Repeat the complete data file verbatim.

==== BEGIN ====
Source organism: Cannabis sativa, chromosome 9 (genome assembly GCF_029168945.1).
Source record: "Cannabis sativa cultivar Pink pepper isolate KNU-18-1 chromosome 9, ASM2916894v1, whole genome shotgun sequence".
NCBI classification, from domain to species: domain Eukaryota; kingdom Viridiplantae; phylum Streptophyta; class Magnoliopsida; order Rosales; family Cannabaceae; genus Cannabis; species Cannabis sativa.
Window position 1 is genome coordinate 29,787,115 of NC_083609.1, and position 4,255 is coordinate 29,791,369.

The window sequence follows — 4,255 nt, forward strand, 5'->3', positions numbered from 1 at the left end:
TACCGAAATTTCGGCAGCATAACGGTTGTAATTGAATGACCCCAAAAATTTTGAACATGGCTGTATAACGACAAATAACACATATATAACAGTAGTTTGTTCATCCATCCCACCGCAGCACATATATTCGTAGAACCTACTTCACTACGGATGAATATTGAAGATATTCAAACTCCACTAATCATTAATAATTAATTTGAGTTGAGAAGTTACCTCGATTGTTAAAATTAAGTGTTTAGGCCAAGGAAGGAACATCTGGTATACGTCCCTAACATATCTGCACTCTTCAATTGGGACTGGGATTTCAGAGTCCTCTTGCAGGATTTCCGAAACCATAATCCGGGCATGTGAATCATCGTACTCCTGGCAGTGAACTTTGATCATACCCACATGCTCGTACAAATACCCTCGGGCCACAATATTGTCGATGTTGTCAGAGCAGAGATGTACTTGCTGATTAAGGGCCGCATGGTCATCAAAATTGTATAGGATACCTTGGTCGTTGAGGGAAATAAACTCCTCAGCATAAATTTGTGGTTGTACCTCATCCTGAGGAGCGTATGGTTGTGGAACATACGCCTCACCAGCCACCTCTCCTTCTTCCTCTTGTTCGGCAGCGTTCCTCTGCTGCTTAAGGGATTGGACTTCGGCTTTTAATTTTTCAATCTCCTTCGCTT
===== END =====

Source organism: Cannabis sativa, chromosome 9 (genome assembly GCF_029168945.1).
Source record: "Cannabis sativa cultivar Pink pepper isolate KNU-18-1 chromosome 9, ASM2916894v1, whole genome shotgun sequence".
NCBI classification, from domain to species: domain Eukaryota; kingdom Viridiplantae; phylum Streptophyta; class Magnoliopsida; order Rosales; family Cannabaceae; genus Cannabis; species Cannabis sativa.
Window position 1 is genome coordinate 29,787,115 of NC_083609.1, and position 4,255 is coordinate 29,791,369.

The window sequence follows — 4,255 nt, forward strand, 5'->3', positions numbered from 1 at the left end:
TACCGAAATTTCGGCAGCATAACGGTTGTAATTGAATGACCCCAAAAATTTTGAACATGGCTGTATAACGACAAATAACACATATATAACAGTAGTTTGTTCATCCATCCCACCGCAGCACATATATTCGTAGAACCTACTTCACTACGGATGAATATTGAAGATATTCAAACTCCACTAATCATTAATAATTAATTTGAGTTGAGAAGTTACCTCGATTGTTAAAATTAAGTGTTTAGGCCAAGGAAGGAACATCTGGTATACGTCCCTAACATATCTGCACTCTTCAATTGGGACTGGGATTTCAGAGTCCTCTTGCAGGATTTCCGAAACCATAATCCGGGCATGTGAATCATCGTACTCCTGGCAGTGAACTTTGATCATACCCACATGCTCGTACAAATACCCTCGGGCCACAATATTGTCGATGTTGTCAGAGCAGAGATGTACTTGCTGATTAAGGGCCGCATGGTCATCAAAATTGTATAGGATACCTTGGTCGTTGAGGGAAATAAACTCCTCAGCATAAATTTGTGGTTGTACCTCATCCTGAGGAGCGTATGGTTGTGGAACATACGCCTCACCAGCCACCTCTCCTTCTTCCTCTTGTTCGGCAGCGTTCCTCTGCTGCTTAAGGGATTGGACTTCGGCTTTTAATTTTTCAATCTCCTTCGCTT